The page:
Street artist Sonny Sundancer’s gigantic painting of an Amur Leopard overlooked the city of Vladivostok, Russia and is part of his worldwide ‘To The Bone’ project aimed at raising awareness about endangered species.

This STUNNING piece of his work is caught brilliantly in this VERY Limited Edition of only 45 prints and measures 500 x 355mm.

Reserve: £75

LOT 2

This study of a Lion is titled ‘Endangered Nobility’ and is a stunning ORIGINAL pencil drawing by Kim Thompson. It measures 375 x 470mm.

Reserve: £250

LOT 3

This is an ORIGINAL watercolour, pastel and pencil study of a Siberian Tiger by wildlife artist Milo. This STUNNING piece measures 420 x 570mm.

Reserve: £100

LOT 4

Two Day tickets to the Yorkshire Wildlife Park where you can see, amongst others, the pride of rescued Romanian Lions.

Reserve: £50

LOT 5

An original stunning watercolour by Diane Antone titled ‘The Badger’. It measures 210 x 297mm.

Reserve: £75

LOT 6

This is a stunning ORIGINAL watercolour study of a Lion by wildlife artist William Elliston.  This superb piece measures 420 x 300mm.

Reserve: £75

LOT 7

This is an ORIGINAL watercolour, pastel and pencil study of an Amur Leopard by wildlife artist Milo. This STUNNING piece measures 410 x 530mm.

Reserve: £100

LOT 8

This is a signed plaque of Paralympic swimmer Stephanie Millward MBE who is one of the most experienced para-swimmers on the British team having won a total of ten medals, including two golds, across three games.

The plaque measures 300 x 210 x 5mm and would superb framed.

Reserve: £50

LOT 9

This STUNNING Ltd Edition print is titled ‘Highland Monarch’ and is by Michael Demain.  It is measures 555 x 335mm

Reserve: £40

LOT 10

This ORIGINAL watercolour of a Stag by I Mills is stunning. It measures 280 x 380mm

Reserve: £50

LOT 11

‘Mischief Maker’ is a beautiful Ltd Edition study of a Lion cub by Julie Rhodes. It is mounted and measures 560 x 380mm.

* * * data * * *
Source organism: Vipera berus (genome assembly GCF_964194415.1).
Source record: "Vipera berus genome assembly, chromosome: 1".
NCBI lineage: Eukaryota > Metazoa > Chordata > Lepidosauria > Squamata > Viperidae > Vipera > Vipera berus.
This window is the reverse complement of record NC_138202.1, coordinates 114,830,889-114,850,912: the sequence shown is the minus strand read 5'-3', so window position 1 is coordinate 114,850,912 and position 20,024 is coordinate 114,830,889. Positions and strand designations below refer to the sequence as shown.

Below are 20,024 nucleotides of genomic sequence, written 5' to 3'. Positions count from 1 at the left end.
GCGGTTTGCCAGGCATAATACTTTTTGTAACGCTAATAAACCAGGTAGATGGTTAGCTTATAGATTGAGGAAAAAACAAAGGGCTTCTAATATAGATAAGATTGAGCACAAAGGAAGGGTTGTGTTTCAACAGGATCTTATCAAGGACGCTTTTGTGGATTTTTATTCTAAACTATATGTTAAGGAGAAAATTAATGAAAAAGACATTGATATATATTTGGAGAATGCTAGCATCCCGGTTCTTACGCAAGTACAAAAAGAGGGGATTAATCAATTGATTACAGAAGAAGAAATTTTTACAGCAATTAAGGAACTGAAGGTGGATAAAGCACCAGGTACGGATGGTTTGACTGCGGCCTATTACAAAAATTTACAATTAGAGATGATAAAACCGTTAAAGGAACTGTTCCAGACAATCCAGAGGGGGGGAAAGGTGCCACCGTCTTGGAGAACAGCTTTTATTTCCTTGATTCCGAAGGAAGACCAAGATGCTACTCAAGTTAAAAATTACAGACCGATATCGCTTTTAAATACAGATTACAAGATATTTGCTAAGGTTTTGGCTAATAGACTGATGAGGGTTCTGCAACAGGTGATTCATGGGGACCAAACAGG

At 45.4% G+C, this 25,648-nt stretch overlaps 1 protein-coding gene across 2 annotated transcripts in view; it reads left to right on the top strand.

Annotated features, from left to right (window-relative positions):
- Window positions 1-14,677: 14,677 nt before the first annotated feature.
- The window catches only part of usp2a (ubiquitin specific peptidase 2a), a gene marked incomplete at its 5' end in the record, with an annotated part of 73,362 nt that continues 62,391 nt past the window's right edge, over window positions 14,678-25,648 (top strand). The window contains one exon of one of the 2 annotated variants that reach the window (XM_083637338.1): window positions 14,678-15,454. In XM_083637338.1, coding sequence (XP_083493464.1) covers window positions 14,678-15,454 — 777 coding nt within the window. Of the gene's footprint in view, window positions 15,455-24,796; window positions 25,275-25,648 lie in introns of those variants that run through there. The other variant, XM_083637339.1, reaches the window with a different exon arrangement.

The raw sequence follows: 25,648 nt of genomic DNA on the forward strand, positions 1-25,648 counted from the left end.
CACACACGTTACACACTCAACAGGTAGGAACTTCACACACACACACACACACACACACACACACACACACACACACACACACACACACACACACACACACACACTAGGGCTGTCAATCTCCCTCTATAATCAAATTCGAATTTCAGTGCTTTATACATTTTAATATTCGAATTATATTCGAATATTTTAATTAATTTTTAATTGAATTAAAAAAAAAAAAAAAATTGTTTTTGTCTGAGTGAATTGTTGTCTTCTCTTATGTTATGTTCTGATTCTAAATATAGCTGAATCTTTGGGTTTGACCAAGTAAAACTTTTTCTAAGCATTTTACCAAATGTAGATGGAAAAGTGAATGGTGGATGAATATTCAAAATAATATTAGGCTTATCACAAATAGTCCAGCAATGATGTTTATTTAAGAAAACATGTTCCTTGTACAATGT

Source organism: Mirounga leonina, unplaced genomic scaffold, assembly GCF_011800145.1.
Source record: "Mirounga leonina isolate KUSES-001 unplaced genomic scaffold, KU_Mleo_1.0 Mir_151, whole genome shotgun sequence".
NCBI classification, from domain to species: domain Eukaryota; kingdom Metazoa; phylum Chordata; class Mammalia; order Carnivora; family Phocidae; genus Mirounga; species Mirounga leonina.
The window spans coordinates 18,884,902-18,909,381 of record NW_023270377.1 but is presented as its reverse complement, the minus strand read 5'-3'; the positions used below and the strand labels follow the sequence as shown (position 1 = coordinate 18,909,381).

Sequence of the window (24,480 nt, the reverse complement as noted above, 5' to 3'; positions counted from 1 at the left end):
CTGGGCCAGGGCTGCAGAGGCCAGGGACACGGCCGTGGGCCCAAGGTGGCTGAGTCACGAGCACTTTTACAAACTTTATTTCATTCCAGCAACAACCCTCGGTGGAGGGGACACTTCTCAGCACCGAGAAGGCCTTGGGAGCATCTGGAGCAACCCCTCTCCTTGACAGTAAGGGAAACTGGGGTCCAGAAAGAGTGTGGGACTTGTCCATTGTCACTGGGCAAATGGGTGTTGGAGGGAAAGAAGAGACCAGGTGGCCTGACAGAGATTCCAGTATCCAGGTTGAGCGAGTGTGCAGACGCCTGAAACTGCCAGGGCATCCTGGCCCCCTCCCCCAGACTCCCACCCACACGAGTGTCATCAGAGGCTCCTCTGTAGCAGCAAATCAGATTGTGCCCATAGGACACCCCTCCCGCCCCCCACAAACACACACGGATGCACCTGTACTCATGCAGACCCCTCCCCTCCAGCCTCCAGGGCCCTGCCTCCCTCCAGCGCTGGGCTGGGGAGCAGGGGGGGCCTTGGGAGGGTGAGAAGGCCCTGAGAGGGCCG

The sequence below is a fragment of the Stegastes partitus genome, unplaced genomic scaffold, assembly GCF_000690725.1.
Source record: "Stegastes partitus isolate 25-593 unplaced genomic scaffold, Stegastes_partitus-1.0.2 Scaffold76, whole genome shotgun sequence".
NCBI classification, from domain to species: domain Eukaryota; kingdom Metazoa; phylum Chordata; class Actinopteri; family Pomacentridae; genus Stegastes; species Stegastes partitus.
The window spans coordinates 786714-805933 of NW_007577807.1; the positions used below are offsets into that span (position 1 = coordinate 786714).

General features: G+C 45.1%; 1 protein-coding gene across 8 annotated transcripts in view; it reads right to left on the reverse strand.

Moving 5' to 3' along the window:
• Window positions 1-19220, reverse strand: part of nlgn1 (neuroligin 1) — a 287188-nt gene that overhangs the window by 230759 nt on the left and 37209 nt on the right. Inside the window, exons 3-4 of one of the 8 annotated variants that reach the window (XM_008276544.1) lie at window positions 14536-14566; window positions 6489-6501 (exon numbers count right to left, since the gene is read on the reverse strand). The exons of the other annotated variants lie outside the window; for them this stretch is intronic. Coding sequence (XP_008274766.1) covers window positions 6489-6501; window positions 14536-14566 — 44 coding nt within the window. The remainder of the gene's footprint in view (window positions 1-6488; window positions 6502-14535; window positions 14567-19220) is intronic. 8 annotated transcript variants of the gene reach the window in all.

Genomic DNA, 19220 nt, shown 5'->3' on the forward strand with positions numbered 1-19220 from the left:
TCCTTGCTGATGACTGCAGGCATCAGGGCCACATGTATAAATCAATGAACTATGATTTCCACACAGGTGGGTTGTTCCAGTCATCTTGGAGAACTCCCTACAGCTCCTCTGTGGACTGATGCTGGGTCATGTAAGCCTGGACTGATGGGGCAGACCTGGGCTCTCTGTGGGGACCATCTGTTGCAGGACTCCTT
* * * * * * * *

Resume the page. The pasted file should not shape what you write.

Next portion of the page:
Reserve £50

LOT 12

‘Lekupania with Giraffe’ by multi-award winning photojournalist and documentary filmmaker Ami Vitalle. This stunning image is of an orphaned baby reticulated giraffe embracing Sarara Camp wildlife keeper Lekupania. It measures 11 x 16 inches and normally sells for $550 on Ami’s website.

Reserve: £250

LOT 13

‘Tails Erect’ by Wildlife Artist Carol Barrett. This ORIGINAL study of Warthogs is in watercolour and ink and is on Rhino Dung Paper! It is mounted and measures 400 x 300 mm.

Reserve: £200

LOT 14

This is an ORIGINAL watercolour, pastel and pencil study of a Giraffe and her calf by wildlife artist Milo. This STUNNING piece measures 420mm x 300mm.

Reserve £100

LOT 15

This is an ORIGINAL watercolour, pastel and pencil study of a Badger by wildlife artist Milo. This STUNNING piece measures 590mm x 420mm

Reserve £100

LOT 16

This is an ORIGINAL watercolour, pastel and pencil study of Zebras At A Waterhole by wildlife artist Milo. This STUNNING piece measures 560mm x 420mm.

Reserve £100

LOT 17

This is an ORIGINAL watercolour, pastel and pencil study of a Sleeping Chimp by wildlife artist Milo. This STUNNING piece measures 410mm x 530mm.

Reserve £100

If you would like to make a donation to our fundraiser you can do so at Fundraiser To Help Disabled Animals